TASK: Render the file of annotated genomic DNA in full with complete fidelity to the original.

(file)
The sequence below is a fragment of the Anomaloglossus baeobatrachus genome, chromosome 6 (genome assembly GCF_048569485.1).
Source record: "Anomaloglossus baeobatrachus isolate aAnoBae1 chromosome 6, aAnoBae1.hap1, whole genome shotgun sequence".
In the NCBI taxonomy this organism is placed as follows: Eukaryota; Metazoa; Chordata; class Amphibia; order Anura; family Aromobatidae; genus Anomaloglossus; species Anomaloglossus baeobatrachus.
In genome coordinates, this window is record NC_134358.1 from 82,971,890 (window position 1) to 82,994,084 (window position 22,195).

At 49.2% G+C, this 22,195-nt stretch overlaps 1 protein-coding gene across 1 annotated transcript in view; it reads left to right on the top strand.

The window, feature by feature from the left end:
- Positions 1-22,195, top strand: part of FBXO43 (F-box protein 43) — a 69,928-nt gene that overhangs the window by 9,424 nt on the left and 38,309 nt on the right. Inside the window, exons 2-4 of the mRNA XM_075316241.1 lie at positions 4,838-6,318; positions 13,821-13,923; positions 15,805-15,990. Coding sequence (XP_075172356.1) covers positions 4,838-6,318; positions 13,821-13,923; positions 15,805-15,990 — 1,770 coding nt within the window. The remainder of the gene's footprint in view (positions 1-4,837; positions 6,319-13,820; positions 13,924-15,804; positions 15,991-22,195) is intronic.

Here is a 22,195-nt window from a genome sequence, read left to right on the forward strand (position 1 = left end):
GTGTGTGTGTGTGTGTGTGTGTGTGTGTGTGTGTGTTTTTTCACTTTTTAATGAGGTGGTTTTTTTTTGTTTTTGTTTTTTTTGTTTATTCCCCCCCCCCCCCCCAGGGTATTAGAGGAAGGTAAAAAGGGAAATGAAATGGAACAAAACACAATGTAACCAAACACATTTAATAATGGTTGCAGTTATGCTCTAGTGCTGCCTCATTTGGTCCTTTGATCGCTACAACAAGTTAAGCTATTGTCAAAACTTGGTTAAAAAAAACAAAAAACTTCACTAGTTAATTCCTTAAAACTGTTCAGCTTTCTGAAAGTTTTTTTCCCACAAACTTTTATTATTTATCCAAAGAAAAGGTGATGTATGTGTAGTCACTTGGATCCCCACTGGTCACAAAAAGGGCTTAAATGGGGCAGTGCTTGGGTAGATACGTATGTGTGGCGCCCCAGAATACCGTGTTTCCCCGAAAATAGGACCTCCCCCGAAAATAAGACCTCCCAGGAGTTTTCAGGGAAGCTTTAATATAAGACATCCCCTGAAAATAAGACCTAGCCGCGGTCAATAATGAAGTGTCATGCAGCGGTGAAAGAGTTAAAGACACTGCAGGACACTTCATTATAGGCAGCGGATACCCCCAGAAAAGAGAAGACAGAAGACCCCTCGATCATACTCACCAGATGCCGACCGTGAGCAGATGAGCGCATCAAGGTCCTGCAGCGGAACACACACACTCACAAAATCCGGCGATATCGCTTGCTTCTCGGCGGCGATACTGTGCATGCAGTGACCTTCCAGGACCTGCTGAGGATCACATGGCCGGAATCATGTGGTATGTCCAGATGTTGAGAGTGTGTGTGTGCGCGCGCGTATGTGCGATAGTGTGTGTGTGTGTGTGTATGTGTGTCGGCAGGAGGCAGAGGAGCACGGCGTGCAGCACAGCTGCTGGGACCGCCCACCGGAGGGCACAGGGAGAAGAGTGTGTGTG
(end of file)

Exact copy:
The sequence below is a fragment of the Anomaloglossus baeobatrachus genome, chromosome 6 (genome assembly GCF_048569485.1).
Source record: "Anomaloglossus baeobatrachus isolate aAnoBae1 chromosome 6, aAnoBae1.hap1, whole genome shotgun sequence".
In the NCBI taxonomy this organism is placed as follows: Eukaryota; Metazoa; Chordata; class Amphibia; order Anura; family Aromobatidae; genus Anomaloglossus; species Anomaloglossus baeobatrachus.
In genome coordinates, this window is record NC_134358.1 from 82,971,890 (window position 1) to 82,994,084 (window position 22,195).

At 49.2% G+C, this 22,195-nt stretch overlaps 1 protein-coding gene across 1 annotated transcript in view; it reads left to right on the top strand.

The window, feature by feature from the left end:
- Positions 1-22,195, top strand: part of FBXO43 (F-box protein 43) — a 69,928-nt gene that overhangs the window by 9,424 nt on the left and 38,309 nt on the right. Inside the window, exons 2-4 of the mRNA XM_075316241.1 lie at positions 4,838-6,318; positions 13,821-13,923; positions 15,805-15,990. Coding sequence (XP_075172356.1) covers positions 4,838-6,318; positions 13,821-13,923; positions 15,805-15,990 — 1,770 coding nt within the window. The remainder of the gene's footprint in view (positions 1-4,837; positions 6,319-13,820; positions 13,924-15,804; positions 15,991-22,195) is intronic.

Here is a 22,195-nt window from a genome sequence, read left to right on the forward strand (position 1 = left end):
GTGTGTGTGTGTGTGTGTGTGTGTGTGTGTGTGTGTTTTTTCACTTTTTAATGAGGTGGTTTTTTTTTGTTTTTGTTTTTTTTGTTTATTCCCCCCCCCCCCCCCAGGGTATTAGAGGAAGGTAAAAAGGGAAATGAAATGGAACAAAACACAATGTAACCAAACACATTTAATAATGGTTGCAGTTATGCTCTAGTGCTGCCTCATTTGGTCCTTTGATCGCTACAACAAGTTAAGCTATTGTCAAAACTTGGTTAAAAAAAACAAAAAACTTCACTAGTTAATTCCTTAAAACTGTTCAGCTTTCTGAAAGTTTTTTTCCCACAAACTTTTATTATTTATCCAAAGAAAAGGTGATGTATGTGTAGTCACTTGGATCCCCACTGGTCACAAAAAGGGCTTAAATGGGGCAGTGCTTGGGTAGATACGTATGTGTGGCGCCCCAGAATACCGTGTTTCCCCGAAAATAGGACCTCCCCCGAAAATAAGACCTCCCAGGAGTTTTCAGGGAAGCTTTAATATAAGACATCCCCTGAAAATAAGACCTAGCCGCGGTCAATAATGAAGTGTCATGCAGCGGTGAAAGAGTTAAAGACACTGCAGGACACTTCATTATAGGCAGCGGATACCCCCAGAAAAGAGAAGACAGAAGACCCCTCGATCATACTCACCAGATGCCGACCGTGAGCAGATGAGCGCATCAAGGTCCTGCAGCGGAACACACACACTCACAAAATCCGGCGATATCGCTTGCTTCTCGGCGGCGATACTGTGCATGCAGTGACCTTCCAGGACCTGCTGAGGATCACATGGCCGGAATCATGTGGTATGTCCAGATGTTGAGAGTGTGTGTGTGCGCGCGCGTATGTGCGATAGTGTGTGTGTGTGTGTGTATGTGTGTCGGCAGGAGGCAGAGGAGCACGGCGTGCAGCACAGCTGCTGGGACCGCCCACCGGAGGGCACAGGGAGAAGAGTGTGTGTG